January 13, 2008 - by Terri Johnson, author of Homeschooling ABCs (www.homeschoolingabcs.com ) - dedicated to helping new homeschoolers gain the confidence and the necessary skills to
successfully teach their children at home.
Why and How You Should Use Them
It is now January and New Year's Day is officially behind us. This means that most of you have started back with
school by now, and the rest of you are not too far behind. There is something exciting about getting back to
school, back into a solid routine. Eventually though, comfort of routine wears off and monotony settles in. How can
you keep your children excited about learning? The answer is to supply them with "living books."
So, what are "living books" and why should you use them for teaching your children? Here are some definitions of a
A living book is written by a single
person, a real and knowable person.
A living book is a literary expression of the author's own ideas and
love of the subject.
A living book is personal in tone and feel. It touches the heart and
emotions, and the intellect.
The author of a living book addresses the reader as an intelligent
and capable thinker.
In a living book, ideas are presented creatively in a way that
stimulates the imagination.
This idea of a living book stands in stark contrast to a textbook. So what then is a textbook? Read on:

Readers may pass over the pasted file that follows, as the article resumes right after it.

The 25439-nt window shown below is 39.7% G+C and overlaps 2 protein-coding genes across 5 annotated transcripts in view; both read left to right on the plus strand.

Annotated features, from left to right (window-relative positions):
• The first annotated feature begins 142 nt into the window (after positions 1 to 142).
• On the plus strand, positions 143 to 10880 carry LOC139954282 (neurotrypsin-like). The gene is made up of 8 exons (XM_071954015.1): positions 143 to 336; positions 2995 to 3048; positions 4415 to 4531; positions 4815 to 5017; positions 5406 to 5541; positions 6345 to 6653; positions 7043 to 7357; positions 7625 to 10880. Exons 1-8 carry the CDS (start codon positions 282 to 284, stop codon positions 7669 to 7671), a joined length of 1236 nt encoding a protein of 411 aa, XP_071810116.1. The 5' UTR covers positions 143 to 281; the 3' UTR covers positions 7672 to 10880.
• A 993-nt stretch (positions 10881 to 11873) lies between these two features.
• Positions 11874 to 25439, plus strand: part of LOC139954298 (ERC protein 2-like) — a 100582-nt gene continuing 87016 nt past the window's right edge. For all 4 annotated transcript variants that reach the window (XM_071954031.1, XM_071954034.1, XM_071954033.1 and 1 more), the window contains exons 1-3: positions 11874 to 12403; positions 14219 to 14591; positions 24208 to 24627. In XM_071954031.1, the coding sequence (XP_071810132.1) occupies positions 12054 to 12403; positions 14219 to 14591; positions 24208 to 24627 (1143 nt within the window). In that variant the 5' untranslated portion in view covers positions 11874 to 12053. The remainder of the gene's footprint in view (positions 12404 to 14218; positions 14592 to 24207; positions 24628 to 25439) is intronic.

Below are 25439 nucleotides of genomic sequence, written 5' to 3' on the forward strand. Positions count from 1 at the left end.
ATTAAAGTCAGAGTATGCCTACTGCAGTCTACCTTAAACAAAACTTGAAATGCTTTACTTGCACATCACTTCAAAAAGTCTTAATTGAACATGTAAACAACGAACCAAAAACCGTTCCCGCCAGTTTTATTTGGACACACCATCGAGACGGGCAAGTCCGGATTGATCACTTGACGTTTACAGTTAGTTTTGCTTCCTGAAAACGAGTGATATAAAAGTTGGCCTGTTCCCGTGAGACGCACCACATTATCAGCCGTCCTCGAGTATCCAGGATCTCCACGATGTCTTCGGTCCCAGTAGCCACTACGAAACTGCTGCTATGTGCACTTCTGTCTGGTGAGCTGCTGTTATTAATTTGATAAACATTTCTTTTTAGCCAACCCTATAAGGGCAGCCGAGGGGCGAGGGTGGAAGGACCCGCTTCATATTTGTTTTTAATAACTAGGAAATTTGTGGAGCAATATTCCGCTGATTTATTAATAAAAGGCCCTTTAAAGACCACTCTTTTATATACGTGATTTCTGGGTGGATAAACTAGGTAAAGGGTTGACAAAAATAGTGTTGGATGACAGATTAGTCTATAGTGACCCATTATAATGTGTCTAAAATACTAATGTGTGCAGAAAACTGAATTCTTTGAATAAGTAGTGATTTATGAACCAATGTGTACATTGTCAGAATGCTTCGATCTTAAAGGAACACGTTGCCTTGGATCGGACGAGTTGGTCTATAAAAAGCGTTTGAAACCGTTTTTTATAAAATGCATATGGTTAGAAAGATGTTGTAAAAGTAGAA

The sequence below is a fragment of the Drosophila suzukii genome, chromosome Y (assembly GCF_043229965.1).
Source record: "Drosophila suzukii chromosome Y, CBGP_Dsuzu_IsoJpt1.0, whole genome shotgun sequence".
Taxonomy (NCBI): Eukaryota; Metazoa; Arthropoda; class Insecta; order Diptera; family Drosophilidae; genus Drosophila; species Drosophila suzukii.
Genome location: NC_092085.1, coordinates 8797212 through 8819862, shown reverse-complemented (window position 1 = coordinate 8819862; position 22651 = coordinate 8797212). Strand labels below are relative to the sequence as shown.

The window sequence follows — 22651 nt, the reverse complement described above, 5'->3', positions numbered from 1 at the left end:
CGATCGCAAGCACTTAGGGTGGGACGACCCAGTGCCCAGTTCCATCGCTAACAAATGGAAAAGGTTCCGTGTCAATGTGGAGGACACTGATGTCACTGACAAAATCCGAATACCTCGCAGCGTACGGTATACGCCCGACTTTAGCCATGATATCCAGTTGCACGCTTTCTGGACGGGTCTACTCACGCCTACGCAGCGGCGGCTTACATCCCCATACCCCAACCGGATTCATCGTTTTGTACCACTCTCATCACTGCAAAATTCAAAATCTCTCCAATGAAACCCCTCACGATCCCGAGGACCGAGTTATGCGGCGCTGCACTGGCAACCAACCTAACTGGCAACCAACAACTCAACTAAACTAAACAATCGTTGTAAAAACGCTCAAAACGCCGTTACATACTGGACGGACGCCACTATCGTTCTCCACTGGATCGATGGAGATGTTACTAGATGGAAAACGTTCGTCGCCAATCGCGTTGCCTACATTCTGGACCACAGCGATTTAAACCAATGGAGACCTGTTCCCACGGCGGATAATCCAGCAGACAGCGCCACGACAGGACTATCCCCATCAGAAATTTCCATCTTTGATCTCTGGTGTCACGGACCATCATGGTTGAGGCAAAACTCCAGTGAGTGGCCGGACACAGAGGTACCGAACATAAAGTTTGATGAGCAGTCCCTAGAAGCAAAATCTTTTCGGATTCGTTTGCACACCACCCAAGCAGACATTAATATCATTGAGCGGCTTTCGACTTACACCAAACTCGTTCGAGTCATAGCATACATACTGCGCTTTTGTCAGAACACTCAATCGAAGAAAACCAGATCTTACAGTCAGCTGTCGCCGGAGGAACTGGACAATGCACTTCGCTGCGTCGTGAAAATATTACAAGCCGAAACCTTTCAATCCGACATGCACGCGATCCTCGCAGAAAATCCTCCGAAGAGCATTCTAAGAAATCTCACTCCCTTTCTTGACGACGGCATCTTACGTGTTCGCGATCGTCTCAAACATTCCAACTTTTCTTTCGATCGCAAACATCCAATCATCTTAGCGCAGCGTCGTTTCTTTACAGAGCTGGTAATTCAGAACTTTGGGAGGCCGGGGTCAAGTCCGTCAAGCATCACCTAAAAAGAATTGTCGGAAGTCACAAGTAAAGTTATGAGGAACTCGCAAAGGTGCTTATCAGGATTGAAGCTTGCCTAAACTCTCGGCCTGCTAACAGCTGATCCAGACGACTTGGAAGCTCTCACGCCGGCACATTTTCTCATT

A textbook is a non-literary expression of
collected facts and information.
A textbook is impersonal in tone and feel. It touches only the
In a textbook, facts are presented without creativity in a way that
deadens the imagination.
[Excerpted from Educating the WholeHearted Child (copyright 1994, 1996 Clay Clarkson). Used by permission. For more
information, contact Whole Heart Ministries (P.O. Box 3445, Monument, CO 80132, 719-488-4466) or visit their
website at www.wholeheart.org.]
Charlotte Mason, a British educator from England in the previous century, whose ideas are currently experiencing a
rebirth among American home schools, wrote this in her volume 1 of The Original Homeschooling Series, "The fatal
mistake is in the notion that he (the student) must learn 'outlines' of the whole history... just as he must cover
the geography of all the world. Let him, on the contrary, linger pleasantly over the history of a single man, a
short period, until he thinks the thoughts of that man, is at home in the ways of that period. Though he is reading
and thinking of the lifetime of a single man, he is really getting intimately acquainted with the history of a
whole nation for a whole age."
Have you ever experienced this in your home schooling adventures? You set out to cover a certain amount of history
in a particular year, just to find out that your child becomes fascinated by a single character or time in history.
This happened to us a couple of years ago. We were studying modern history with the goal of getting through the
years 1850 to the present. I had allotted 4-5 weeks for studying the Civil War, which I thought was plenty. What I
didn't realize was how fascinated my children were to become with not only this event in history, but the general
time period as well.
After 6 weeks of reading the books I had planned to read and doing the activities I had planned to do, my children